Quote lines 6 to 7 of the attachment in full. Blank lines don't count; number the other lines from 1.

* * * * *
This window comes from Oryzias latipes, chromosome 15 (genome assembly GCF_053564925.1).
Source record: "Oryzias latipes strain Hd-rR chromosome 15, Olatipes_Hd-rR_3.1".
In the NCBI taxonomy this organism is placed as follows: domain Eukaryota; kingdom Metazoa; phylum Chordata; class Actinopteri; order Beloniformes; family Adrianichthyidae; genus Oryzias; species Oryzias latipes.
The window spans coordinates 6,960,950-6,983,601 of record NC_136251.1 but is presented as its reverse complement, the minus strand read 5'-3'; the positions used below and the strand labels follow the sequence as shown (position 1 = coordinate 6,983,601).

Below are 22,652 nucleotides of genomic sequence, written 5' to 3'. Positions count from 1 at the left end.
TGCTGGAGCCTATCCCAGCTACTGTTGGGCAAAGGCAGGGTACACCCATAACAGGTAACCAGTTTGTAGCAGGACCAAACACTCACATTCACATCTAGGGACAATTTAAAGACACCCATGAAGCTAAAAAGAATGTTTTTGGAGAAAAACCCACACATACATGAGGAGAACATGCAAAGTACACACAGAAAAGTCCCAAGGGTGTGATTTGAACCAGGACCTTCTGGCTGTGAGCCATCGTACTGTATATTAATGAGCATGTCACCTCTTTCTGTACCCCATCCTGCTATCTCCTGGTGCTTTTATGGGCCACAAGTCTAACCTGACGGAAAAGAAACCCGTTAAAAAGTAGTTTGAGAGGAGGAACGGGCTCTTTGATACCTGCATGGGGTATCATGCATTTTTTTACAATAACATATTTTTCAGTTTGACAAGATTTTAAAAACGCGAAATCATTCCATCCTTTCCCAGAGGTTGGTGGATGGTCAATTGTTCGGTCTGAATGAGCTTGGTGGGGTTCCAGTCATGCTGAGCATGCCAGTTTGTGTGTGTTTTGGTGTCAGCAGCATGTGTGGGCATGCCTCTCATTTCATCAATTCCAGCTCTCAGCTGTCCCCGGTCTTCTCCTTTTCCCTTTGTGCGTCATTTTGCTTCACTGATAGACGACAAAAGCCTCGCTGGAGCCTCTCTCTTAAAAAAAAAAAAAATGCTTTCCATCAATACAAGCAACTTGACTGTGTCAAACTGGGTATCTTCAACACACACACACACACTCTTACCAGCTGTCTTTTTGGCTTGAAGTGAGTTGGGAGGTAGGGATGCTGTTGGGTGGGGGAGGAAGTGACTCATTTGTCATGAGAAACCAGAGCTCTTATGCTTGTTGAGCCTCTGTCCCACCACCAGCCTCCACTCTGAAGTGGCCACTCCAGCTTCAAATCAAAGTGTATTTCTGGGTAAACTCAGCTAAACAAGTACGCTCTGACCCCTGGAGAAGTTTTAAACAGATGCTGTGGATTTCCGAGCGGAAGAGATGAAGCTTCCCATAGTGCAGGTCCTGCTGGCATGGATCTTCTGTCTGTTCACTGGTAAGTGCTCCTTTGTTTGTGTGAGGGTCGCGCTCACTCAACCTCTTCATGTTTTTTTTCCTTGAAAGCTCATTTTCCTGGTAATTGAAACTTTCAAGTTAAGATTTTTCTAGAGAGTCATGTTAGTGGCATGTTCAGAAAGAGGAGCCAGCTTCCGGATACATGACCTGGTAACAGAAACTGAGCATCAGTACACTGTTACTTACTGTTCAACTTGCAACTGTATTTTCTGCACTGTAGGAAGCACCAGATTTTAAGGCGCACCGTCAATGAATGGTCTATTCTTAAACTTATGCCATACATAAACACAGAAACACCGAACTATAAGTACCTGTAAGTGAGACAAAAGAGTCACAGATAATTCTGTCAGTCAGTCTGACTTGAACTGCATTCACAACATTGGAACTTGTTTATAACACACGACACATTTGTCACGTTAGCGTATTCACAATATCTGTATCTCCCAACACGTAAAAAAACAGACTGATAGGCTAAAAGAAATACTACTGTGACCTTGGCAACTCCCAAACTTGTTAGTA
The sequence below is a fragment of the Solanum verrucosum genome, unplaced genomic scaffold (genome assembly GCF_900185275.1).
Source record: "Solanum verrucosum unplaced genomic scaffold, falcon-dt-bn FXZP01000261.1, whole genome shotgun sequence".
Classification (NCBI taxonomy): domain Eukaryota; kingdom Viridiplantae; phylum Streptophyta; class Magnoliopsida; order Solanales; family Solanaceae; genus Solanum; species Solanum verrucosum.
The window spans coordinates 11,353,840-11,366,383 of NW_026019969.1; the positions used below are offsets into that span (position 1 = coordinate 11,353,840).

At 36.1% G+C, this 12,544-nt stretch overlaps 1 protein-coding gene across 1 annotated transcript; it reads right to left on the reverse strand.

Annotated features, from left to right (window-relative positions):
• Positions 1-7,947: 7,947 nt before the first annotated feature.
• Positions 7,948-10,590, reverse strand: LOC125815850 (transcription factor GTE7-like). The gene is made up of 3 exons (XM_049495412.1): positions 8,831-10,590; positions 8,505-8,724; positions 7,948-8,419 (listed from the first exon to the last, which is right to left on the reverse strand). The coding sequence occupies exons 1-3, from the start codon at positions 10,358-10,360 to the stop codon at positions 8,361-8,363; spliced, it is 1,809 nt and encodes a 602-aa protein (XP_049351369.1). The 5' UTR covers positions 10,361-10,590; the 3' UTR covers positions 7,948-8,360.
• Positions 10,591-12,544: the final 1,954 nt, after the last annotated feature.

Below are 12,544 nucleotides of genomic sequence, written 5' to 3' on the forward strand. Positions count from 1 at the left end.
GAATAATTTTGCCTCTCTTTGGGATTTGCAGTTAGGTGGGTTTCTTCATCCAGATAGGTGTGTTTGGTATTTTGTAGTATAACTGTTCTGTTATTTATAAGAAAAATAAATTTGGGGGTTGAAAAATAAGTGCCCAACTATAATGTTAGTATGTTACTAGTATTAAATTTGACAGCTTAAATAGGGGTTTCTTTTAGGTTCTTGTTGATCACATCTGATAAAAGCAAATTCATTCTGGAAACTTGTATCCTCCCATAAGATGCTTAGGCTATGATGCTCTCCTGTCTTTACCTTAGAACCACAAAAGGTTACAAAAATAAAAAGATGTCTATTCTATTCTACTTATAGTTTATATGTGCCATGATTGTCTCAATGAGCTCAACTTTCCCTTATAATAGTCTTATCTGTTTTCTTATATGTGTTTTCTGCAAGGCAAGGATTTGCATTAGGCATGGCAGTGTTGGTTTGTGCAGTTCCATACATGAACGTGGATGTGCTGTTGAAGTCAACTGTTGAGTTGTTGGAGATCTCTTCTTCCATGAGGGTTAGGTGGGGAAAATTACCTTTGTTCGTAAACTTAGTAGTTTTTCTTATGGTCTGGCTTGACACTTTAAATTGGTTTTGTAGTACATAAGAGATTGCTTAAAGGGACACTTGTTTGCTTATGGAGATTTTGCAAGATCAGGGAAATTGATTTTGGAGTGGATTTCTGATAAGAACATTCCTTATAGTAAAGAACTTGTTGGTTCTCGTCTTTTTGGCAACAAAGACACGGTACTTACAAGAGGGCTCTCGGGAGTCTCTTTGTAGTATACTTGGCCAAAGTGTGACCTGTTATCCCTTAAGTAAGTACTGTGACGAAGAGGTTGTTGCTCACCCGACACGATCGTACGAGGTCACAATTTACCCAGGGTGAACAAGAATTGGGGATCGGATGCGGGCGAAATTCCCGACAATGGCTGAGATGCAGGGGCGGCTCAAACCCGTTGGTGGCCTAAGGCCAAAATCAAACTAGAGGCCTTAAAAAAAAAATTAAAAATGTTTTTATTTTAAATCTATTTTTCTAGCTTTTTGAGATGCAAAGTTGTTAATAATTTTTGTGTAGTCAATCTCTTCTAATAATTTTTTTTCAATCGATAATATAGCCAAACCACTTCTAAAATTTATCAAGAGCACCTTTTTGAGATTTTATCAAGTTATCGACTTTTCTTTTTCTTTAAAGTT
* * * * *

TGCTGGAGCCTATCCCAGCTACTGTTGGGCAAAGGCAGGGTACACCCATAACAGGTAACCAGTTTGTAGCAGGACCAAACACTCACATTCACATCTAGGGACAATTTAAAGACACCCATGAAGCTAAAAAGAATGTTTTTGGAGAAAAACCCACACATACATGAGGAGAACATGCAAAGTACACACAGAAAAGTCCCAAGGGTGTGATTTGAACCAGGACCTTCTGGCTGTGAGCCATCGTACTGTATATTAATGAGCATGTCACCTCTTTCTGTACCCCATCCTGCTATCTCCTGGTGCTTTTATGGGCCACAAGTCTAACCTGACGGAAAAGAAACCCGTTAAAAAGTAGTTTGAGAGGAGGAACGGGCTCTTTGATACCTGCATGGGGTATCATGCATTTTTTTACAATAACATATTTTTCAGTTTGACAAGATTTTAAAAACGCGAAATCATTCCATCCTTTCCCAGAGGTTGGTGGATGGTCAATTGTTCGGTCTGAATGAGCTTGGTGGGGTTCCAGTCATGCTGAGCATGCCAGTTTGTGTGTGTTTTGGTGTCAGCAGCATGTGTGGGCATGCCTCTCATTTCATCAATTCCAGCTCTCAGCTGTCCCCGGTCTTCTCCTTTTCCCTTTGTGCGTCATTTTGCTTCACTGATAGACGACAAAAGCCTCGCTGGAGCCTCTCTCTTAAAAAAAAAAAAAATGCTTTCCATCAATACAAGCAACTTGACTGTGTCAAACTGGGTATCTTCAACACACACACACACACTCTTACCAGCTGTCTTTTTGGCTTGAAGTGAGTTGGGAGGTAGGGATGCTGTTGGGTGGGGGAGGAAGTGACTCATTTGTCATGAGAAACCAGAGCTCTTATGCTTGTTGAGCCTCTGTCCCACCACCAGCCTCCACTCTGAAGTGGCCACTCCAGCTTCAAATCAAAGTGTATTTCTGGGTAAACTCAGCTAAACAAGTACGCTCTGACCCCTGGAGAAGTTTTAAACAGATGCTGTGGATTTCCGAGCGGAAGAGATGAAGCTTCCCATAGTGCAGGTCCTGCTGGCATGGATCTTCTGTCTGTTCACTGGTAAGTGCTCCTTTGTTTGTGTGAGGGTCGCGCTCACTCAACCTCTTCATGTTTTTTTTCCTTGAAAGCTCATTTTCCTGGTAATTGAAACTTTCAAGTTAAGATTTTTCTAGAGAGTCATGTTAGTGGCATGTTCAGAAAGAGGAGCCAGCTTCCGGATACATGACCTGGTAACAGAAACTGAGCATCAGTACACTGTTACTTACTGTTCAACTTGCAACTGTATTTTCTGCACTGTAGGAAGCACCAGATTTTAAGGCGCACCGTCAATGAATGGTCTATTCTTAAACTTATGCCATACATAAACACAGAAACACCGAACTATAAGTACCTGTAAGTGAGACAAAAGAGTCACAGATAATTCTGTCAGTCAGTCTGACTTGAACTGCATTCACAACATTGGAACTTGTTTATAACACACGACACATTTGTCACGTTAGCGTATTCACAATATCTGTATCTCCCAACACGTAAAAAAACAGACTGATAGGCTAAAAGAAATACTACTGTGACCTTGGCAACTCCCAAACTTGTTAGTA
The sequence below is a fragment of the Solanum verrucosum genome, unplaced genomic scaffold (genome assembly GCF_900185275.1).